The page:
An Age-Based Analysis of Nonmedical Prescription Opioid Use Among People Who Use Illegal Drugs in Vancouver, Canada

Peer reviewed: 
Yes, item is peer reviewed.
Scholarly level: 
Graduate student (PhD)
Final version published as: 

Cheng T, Small W, Dong H, Nosova E, Hayashi K, DeBeck K. An age-based analysis of nonmedical prescription opioid use among people who use illegal drugs in Vancouver, Canada. Subst Abuse Treat Prev Policy. 2018;13(1):41. Published 2018 Nov 27. doi:10.1186/s13011-018-0180-3 

Date created: 
2018-11-27
Keywords: 
Prescription opioids
Risk behavior
Addictions
Youth
Overdose
Abstract: 

Background

Nonmedical prescription opioid use (NMPOU) is a serious public health problem in North America. At a population-level, previous research has identified differences in the prevalence and correlates of NMPOU among younger versus older age groups; however, less is known about age-related differences in NMPOU among people who use illegal drugs.

Methods

Data were collected between 2013 and 2015 from two linked prospective cohort studies in Vancouver, Canada: the At-Risk Youth Study (ARYS) and the Vancouver Injection Drug Users Study (VIDUS). Factors independently associated with NMPOU among younger (ARYS) and older (VIDUS) participants were examined separately using bivariate and multivariate generalized estimating equations.

Results

A total of 1162 participants were included. Among 405 eligible younger participants (Median age = 25; Inter-Quartile Range [IQR]: 22–28), 40% (n = 160) reported engaging in NMPOU at baseline; among 757 older participants (Median age = 48, IQR: 40–55), 35% (n = 262) reported engaging in NMPOU at baseline. In separate multivariate analyses of younger and older participants, NMPOU was positively and independently associated with heroin use (younger: Adjusted Odds Ratio [AOR] = 3.12, 95% Confidence Interval [CI]: 2.08–4.68; older: AOR = 2.79, 95% CI: 2.08–3.74), drug dealing (younger: AOR = 2.22, 95% CI: 1.58–3.13; older: AOR = 1.87, 95% CI: 1.40–2.49), and difficulty accessing services (younger: AOR = 1.47, 95% CI: 1.04–2.09; older: AOR = 1.74, 95% CI: 1.32–2.29). Among the youth cohort only, NMPOU was associated with younger age (AOR = 1.12, 95% CI: 1.05–1.19), crack use (AOR = 1.56, 95% CI: 1.06–2.30), and binge drug use (AOR = 1.41, 95% CI: 1.00–1.97); older participants who engaged in NMPOU were more likely to report crystal methamphetamine use (AOR = 1.97, 95% CI: 1.46–2.66), non-fatal overdose (AOR = 1.76, 95% CI: 1.20–2.60) and sex work (AOR = 1.49, 95% CI: 1.00–2.22).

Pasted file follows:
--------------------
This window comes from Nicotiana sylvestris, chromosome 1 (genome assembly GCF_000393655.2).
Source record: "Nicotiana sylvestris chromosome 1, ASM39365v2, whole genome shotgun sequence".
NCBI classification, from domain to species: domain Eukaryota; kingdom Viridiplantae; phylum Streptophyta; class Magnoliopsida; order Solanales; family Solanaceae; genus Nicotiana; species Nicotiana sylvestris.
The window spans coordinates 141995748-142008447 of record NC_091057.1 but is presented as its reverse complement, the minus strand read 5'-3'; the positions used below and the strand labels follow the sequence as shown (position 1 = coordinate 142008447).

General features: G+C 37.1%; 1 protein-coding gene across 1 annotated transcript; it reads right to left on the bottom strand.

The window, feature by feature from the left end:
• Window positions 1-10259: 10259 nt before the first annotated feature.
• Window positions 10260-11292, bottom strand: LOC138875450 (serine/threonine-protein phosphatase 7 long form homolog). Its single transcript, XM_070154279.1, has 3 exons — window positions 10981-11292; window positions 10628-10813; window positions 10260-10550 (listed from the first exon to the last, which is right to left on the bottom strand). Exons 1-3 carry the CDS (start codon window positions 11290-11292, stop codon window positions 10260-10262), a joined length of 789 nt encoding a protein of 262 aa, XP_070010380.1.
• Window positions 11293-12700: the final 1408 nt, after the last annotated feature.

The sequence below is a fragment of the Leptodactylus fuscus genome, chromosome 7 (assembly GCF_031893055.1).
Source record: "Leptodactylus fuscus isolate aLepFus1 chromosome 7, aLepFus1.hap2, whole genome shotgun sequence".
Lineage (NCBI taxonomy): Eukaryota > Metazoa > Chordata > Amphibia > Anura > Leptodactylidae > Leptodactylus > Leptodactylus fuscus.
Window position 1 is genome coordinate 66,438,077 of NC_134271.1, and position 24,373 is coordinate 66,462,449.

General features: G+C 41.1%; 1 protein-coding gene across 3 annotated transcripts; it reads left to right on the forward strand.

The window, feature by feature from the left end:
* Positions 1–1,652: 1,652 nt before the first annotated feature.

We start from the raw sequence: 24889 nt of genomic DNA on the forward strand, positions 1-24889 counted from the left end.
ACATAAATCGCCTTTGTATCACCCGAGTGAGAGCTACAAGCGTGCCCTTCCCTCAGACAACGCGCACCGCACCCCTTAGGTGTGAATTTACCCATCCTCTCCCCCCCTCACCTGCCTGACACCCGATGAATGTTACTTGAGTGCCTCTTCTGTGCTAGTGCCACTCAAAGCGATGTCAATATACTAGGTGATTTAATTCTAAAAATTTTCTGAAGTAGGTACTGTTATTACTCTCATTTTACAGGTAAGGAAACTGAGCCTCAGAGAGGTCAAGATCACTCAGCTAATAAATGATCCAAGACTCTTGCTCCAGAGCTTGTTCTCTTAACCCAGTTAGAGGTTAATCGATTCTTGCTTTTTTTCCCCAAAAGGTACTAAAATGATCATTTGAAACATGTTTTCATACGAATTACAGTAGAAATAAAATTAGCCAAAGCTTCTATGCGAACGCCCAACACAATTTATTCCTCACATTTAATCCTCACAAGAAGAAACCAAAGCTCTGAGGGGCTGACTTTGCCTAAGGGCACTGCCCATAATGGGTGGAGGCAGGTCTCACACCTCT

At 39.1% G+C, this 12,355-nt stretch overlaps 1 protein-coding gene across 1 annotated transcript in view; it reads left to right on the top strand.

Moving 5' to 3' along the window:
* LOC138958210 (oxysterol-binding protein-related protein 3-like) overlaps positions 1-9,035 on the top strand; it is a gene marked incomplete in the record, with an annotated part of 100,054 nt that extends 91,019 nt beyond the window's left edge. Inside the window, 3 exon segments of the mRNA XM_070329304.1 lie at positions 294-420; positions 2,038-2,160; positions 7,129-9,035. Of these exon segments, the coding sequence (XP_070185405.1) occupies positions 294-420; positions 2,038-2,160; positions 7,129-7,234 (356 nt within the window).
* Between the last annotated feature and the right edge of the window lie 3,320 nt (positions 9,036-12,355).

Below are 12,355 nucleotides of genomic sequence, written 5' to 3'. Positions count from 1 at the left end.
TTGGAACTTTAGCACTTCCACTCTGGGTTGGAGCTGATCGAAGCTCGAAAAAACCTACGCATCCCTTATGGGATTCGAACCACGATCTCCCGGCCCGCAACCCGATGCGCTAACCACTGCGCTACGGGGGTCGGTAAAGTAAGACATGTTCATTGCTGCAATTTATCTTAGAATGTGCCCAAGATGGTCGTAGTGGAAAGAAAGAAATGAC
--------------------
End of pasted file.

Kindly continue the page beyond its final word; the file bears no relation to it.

Discussion

The prevalence of NMPOU is similar among younger and older people who use drugs, and independently associated with markers of vulnerability among both age groups. Adults who engage in NMPOU are at risk for non-fatal overdose, which highlights the need for youth and adult-specific strategies to address NMPOU that include better access to health and social services, as well as a range of addiction treatment options for opioid use. Findings also underscore the importance of improving pain treatment strategies tailored for PWUD.

Language: 
English
Document type: 
Article
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